It’s a fantastic memento of the election for a Democratic family like ours, but it could easily be personalized for any number of other institutional uses. A kindergarten teacher could place her students pictures and art in the book to use as a teach tool that engages during the next election cycle (one page allows a drawing by the buyer, or their kid, to be inserted among other drawings by kids). In the long run, though, The Obama Time Capsule will be remembered as setting the standard for participatory books about many topics.
Some sites have dismissed the effort as pure novelty, like placing one’s face in a fake Time magazine cover, but I think The Obama Time Capsule marks an intriguing beginning in publishing, because it represents the kind of service an artist can provide in a deeply mediated society. Smolan has created a frame through which readers can look at the Obama candidacy and election with touches of their personal experience to memorialize how they personally shared in the experience.
“It’s not the point of the book to be Zelig-like, morphed into a picture at the inauguration,” Smolan said. Rather, The Obama Time Capsule site, which buyers can visit after purchasing the book at Amazon, lets readers add their name to the cover, e.g. “Rick Smolan, Jennifer Erwitt and The Ratcliffe Family.” Inside the book, buyers can customize the dedication, add their pictures to montages of campaign events and supporters, and insert an image on the back page (to the right, I am the fat guy with the microphone, I was asking a question of Sen. John Edwards at the time). It’s the kind of subtle participation by readers that will make the book stand out on their bookshelf or coffee table: “Look, that’s you.” Then, the book carries the story forward.
The result is a book that, while framed by Smolan and Erwitt, embodies a personal statement about the buyer’s feelings about the 2008 campaign.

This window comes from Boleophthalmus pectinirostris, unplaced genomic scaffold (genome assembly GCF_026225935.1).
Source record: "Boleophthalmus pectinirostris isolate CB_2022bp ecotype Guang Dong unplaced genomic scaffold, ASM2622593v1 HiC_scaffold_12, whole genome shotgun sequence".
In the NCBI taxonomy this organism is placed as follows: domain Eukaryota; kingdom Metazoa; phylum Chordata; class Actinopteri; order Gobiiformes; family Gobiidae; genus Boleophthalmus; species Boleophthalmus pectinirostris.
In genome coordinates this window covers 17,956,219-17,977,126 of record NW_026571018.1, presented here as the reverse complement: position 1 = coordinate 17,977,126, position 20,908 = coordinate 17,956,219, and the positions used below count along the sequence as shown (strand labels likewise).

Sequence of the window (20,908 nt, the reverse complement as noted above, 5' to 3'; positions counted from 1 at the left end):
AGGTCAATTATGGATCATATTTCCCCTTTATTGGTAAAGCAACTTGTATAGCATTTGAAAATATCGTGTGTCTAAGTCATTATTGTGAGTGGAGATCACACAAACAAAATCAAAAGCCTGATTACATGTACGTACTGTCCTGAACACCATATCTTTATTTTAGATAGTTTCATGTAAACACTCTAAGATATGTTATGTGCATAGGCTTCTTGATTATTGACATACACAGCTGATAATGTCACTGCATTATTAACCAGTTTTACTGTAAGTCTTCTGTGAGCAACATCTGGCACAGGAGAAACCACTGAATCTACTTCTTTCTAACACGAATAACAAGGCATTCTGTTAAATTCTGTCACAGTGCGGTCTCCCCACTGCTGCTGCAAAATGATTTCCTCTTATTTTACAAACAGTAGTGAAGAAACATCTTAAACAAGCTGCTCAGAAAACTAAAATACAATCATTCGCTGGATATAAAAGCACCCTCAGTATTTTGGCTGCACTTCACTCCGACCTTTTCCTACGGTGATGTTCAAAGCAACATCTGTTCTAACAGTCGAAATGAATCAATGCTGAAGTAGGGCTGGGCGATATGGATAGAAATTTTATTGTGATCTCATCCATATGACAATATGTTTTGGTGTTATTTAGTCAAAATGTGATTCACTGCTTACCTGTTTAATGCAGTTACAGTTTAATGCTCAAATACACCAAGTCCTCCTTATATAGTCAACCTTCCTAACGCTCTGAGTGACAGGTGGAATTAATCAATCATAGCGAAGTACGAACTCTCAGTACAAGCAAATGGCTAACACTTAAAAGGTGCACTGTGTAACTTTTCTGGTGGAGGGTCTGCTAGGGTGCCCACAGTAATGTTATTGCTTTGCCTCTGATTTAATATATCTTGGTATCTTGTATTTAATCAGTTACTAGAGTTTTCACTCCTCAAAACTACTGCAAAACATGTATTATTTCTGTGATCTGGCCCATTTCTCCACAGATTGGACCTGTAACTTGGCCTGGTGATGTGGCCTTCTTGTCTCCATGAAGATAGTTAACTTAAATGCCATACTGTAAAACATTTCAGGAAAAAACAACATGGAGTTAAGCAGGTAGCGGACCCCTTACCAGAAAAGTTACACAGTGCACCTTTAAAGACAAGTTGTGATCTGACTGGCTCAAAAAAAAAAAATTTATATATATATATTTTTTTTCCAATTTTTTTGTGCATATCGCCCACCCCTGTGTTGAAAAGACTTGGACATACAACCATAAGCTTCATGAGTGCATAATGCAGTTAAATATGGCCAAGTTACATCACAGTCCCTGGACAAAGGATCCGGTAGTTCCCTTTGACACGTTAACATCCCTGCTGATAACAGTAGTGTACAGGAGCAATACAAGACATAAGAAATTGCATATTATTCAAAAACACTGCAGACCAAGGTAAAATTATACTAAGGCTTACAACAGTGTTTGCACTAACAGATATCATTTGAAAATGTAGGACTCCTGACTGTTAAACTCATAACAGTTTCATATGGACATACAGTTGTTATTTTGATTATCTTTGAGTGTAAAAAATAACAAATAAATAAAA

Some folks will say this is part of the “cult of Obama,” but that isn’t the point. The same kind of book could be produced based on any event in history. Woodstock. The 1989 Revolutions. 9/11. The 2004 Election. Those are just a few of the kinds of events that people participated in, directly or as spectators at a distance, that they would like to memorialize and make their own in some small way. They’d also like to share that perspective with others by giving a book composed in part by themselves to a friend or family member.
Of course, there are many subjects and situations that could be trivialized by this approach to publishing, which is why I think the artist driving the title is critical to the success of a book, even one personalized by each reader. For example, it would be easy to imagine all the people who tinted their Twitter avatar green in order to show support for the Iranian Green Revolution wanting to memorialize that uprising and congratulate themselves for their support for it. Only after the movement faltered and the green tint disappeared from many Twitter pages would that have been seen to be trivializing serious events for the Iranians who actually were protesting. Authorship, as Smolan practices it, wouldn’t stoop that low. The public disdain earned by someone who did try to exploit self-congratulatory “revolution” supporters would, at least, force them to acknowledge the shallowness of the publication. This is why authorship and editorial judgment—accountability—remains important.
People make symbols of things all the time. In this case, the creative force is provided by an author and, through a templated Web services, provide readers the opportunity to participate in the making of an historical document. Smolan likens The Obama Time Capsule to a memory book his mother kept about John F. Kennedy in which she also kept her children’s grade reports and pictures. That earnest act of commemoration inspired Smolan and shows how even “ordinary people” can contribute meaningful frames for collective acts of creativity.
I recommend The Obama Time Capsule for anyone who was involved in the 2008 campaign or who simply want to remember the election of our first black president, among the many reasons there were to celebrate the results last November. Your personal touch will make the book a unique memento that will last for generation. It shows what photographers, writers, editors, coders, and readers can create, a lasting document of value.
A couple notes on the book quality. The book, which is printed by Indigo Press in Seattle in conjunction with Lynda.com, Blurb.com, Amazon EC2 cloud services, and Hewlett-Packard, is bound in a personalized cover on very high-quality Sterling Ultra Digital acid-free paper. It’s made to last.
One hectoring review dismissed the book as not original because many print-on-demand and self-publishing services exist (this in response to a comment by one of the sponsors of the book, not the author’s statements). That seems to have willfully missed the creative role of the author in this book.